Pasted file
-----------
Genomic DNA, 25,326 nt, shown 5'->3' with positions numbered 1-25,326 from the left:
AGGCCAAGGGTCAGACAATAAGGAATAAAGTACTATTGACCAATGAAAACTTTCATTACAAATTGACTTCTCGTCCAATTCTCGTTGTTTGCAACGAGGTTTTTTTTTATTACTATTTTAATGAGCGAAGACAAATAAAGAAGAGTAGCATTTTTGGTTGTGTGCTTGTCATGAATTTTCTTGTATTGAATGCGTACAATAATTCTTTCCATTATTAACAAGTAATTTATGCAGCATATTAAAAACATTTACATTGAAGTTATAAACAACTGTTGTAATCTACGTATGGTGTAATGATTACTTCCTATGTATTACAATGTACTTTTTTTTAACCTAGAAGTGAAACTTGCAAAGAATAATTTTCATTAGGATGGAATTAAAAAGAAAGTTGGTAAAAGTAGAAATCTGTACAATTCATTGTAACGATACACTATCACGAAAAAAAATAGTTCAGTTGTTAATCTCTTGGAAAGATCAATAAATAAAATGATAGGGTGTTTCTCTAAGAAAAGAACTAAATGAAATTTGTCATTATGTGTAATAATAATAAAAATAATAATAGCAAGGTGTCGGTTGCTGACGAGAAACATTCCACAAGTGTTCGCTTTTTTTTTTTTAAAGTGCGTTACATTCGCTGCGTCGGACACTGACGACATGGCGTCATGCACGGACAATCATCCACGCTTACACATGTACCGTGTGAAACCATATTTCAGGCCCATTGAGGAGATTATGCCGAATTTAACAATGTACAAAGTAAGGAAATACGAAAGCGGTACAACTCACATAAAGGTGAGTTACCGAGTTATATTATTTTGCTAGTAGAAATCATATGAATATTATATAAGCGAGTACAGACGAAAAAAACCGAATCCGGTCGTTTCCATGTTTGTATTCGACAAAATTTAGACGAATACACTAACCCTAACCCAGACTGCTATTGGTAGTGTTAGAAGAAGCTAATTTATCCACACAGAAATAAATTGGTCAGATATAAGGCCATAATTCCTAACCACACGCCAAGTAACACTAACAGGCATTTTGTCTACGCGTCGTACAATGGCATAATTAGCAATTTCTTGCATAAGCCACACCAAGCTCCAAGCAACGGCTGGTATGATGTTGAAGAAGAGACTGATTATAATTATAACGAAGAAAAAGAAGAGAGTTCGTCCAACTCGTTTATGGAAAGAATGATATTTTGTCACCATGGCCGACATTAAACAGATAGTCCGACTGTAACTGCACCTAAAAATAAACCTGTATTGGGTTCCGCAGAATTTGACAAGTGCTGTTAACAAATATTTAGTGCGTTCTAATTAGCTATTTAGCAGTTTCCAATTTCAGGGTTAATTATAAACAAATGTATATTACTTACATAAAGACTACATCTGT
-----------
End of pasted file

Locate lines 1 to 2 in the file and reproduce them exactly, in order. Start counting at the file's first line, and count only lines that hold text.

Genomic DNA, 25,326 nt, shown 5'->3' with positions numbered 1-25,326 from the left:
AGGCCAAGGGTCAGACAATAAGGAATAAAGTACTATTGACCAATGAAAACTTTCATTACAAATTGACTTCTCGTCCAATTCTCGTTGTTTGCAACGAGGTTTTTTTTTATTACTATTTTAATGAGCGAAGACAAATAAAGAAGAGTAGCATTTTTGGTTGTGTGCTTGTCATGAATTTTCTTGTATTGAATGCGTACAATAATTCTTTCCATTATTAACAAGTAATTTATGCAGCATATTAAAAACATTTACATTGAAGTTATAAACAACTGTTGTAATCTACGTATGGTGTAATGATTACTTCCTATGTATTACAATGTACTTTTTTTTAACCTAGAAGTGAAACTTGCAAAGAATAATTTTCATTAGGATGGAATTAAAAAGAAAGTTGGTAAAAGTAGAAATCTGTACAATTCATTGTAACGATACACTATCACGAAAAAAAATAGTTCAGTTGTTAATCTCTTGGAAAGATCAATAAATAAAATGATAGGGTGTTTCTCTAAGAAAAGAACTAAATGAAATTTGTCATTATGTGTAATAATAATAAAAATAATAATAGCAAGGTGTCGGTTGCTGACGAGAAACATTCCACAAGTGTTCGCTTTTTTTTTTTTAAAGTGCGTTACATTCGCTGCGTCGGACACTGACGACATGGCGTCATGCACGGACAATCATCCACGCTTACACATGTACCGTGTGAAACCATATTTCAGGCCCATTGAGGAGATTATGCCGAATTTAACAATGTACAAAGTAAGGAAATACGAAAGCGGTACAACTCACATAAAGGTGAGTTACCGAGTTATATTATTTTGCTAGTAGAAATCATATGAATATTATATAAGCGAGTACAGACGAAAAAAACCGAATCCGGTCGTTTCCATGTTTGTATTCGACAAAATTTAGACGAATACACTAACCCTAACCCAGACTGCTATTGGTAGTGTTAGAAGAAGCTAATTTATCCACACAGAAATAAATTGGTCAGATATAAGGCCATAATTCCTAACCACACGCCAAGTAACACTAACAGGCATTTTGTCTACGCGTCGTACAATGGCATAATTAGCAATTTCTTGCATAAGCCACACCAAGCTCCAAGCAACGGCTGGTATGATGTTGAAGAAGAGACTGATTATAATTATAACGAAGAAAAAGAAGAGAGTTCGTCCAACTCGTTTATGGAAAGAATGATATTTTGTCACCATGGCCGACATTAAACAGATAGTCCGACTGTAACTGCACCTAAAAATAAACCTGTATTGGGTTCCGCAGAATTTGACAAGTGCTGTTAACAAATATTTAGTGCGTTCTAATTAGCTATTTAGCAGTTTCCAATTTCAGGGTTAATTATAAACAAATGTATATTACTTACATAAAGACTACATCTGT